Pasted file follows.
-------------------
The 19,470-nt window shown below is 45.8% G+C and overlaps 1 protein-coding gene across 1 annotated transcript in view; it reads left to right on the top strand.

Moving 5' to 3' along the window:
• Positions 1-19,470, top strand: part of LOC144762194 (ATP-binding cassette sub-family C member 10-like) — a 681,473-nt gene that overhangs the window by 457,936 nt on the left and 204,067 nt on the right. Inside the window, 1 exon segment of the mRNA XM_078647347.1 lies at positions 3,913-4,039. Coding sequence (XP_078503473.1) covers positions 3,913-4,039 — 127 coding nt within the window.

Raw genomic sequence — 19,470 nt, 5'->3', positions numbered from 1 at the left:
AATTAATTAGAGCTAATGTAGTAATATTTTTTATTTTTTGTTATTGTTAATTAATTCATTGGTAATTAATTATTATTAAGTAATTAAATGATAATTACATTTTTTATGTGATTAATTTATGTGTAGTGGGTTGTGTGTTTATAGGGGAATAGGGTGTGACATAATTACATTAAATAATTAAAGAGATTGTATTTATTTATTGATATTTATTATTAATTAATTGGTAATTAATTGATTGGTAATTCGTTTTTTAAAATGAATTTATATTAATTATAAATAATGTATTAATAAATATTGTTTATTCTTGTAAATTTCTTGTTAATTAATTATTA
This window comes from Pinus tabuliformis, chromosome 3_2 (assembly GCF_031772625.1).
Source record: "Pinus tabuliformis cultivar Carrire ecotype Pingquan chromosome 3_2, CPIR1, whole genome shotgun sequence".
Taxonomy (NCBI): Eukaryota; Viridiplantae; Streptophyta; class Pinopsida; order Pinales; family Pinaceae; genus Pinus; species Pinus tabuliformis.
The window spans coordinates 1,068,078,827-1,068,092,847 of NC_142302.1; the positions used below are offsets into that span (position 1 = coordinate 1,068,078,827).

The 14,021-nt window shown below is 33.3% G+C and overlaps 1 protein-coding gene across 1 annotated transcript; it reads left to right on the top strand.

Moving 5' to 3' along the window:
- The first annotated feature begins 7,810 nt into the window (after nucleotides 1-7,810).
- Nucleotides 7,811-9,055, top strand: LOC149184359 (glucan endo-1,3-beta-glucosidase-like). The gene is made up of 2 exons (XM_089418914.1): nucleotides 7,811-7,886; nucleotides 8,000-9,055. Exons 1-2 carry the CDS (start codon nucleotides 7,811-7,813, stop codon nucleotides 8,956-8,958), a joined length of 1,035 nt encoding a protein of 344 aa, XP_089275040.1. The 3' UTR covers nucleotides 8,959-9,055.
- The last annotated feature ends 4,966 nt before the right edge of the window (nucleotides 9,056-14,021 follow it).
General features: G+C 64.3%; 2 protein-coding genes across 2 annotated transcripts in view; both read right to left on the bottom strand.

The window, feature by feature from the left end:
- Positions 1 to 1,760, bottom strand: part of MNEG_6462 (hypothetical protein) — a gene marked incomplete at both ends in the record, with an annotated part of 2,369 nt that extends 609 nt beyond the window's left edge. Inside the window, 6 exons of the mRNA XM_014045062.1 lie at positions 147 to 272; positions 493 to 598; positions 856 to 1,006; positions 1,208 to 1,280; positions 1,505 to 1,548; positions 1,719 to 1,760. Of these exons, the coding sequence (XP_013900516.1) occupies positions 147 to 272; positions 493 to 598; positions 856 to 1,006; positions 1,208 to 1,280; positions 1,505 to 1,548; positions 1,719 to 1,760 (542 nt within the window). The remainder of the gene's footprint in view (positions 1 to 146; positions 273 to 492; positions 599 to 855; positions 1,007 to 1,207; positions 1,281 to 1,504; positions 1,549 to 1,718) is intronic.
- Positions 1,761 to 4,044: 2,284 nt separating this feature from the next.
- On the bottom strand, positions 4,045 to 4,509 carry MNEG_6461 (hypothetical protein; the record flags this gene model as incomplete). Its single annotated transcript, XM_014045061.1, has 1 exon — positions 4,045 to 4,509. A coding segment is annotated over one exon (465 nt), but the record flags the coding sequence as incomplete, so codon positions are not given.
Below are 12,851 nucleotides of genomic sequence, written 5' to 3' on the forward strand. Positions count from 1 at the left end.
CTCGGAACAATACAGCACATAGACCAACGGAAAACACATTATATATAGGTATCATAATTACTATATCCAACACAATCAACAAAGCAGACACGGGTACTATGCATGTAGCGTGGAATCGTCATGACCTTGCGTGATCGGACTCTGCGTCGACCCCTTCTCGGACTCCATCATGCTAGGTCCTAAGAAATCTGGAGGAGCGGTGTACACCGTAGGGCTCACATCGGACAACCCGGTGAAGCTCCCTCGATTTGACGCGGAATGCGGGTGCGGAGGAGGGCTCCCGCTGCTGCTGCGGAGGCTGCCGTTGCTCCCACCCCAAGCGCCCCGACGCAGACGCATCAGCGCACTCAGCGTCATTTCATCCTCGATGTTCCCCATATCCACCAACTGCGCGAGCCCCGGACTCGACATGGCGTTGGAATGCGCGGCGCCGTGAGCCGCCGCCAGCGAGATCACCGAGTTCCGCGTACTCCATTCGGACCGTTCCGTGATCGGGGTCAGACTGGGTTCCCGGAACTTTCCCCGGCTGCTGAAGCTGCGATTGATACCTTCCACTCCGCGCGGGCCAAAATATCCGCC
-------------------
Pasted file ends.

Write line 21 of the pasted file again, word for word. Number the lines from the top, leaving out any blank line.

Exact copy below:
CTCGGAACAATACAGCACATAGACCAACGGAAAACACATTATATATAGGTATCATAATTACTATATCCAACACAATCAACAAAGCAGACACGGGTACTATGCATGTAGCGTGGAATCGTCATGACCTTGCGTGATCGGACTCTGCGTCGACCCCTTCTCGGACTCCATCATGCTAGGTCCTAAGAAATCTGGAGGAGCGGTGTACACCGTAGGGCTCACATCGGACAACCCGGTGAAGCTCCCTCGATTTGACGCGGAATGCGGGTGCGGAGGAGGGCTCCCGCTGCTGCTGCGGAGGCTGCCGTTGCTCCCACCCCAAGCGCCCCGACGCAGACGCATCAGCGCACTCAGCGTCATTTCATCCTCGATGTTCCCCATATCCACCAACTGCGCGAGCCCCGGACTCGACATGGCGTTGGAATGCGCGGCGCCGTGAGCCGCCGCCAGCGAGATCACCGAGTTCCGCGTACTCCATTCGGACCGTTCCGTGATCGGGGTCAGACTGGGTTCCCGGAACTTTCCCCGGCTGCTGAAGCTGCGATTGATACCTTCCACTCCGCGCGGGCCAAAATATCCGCC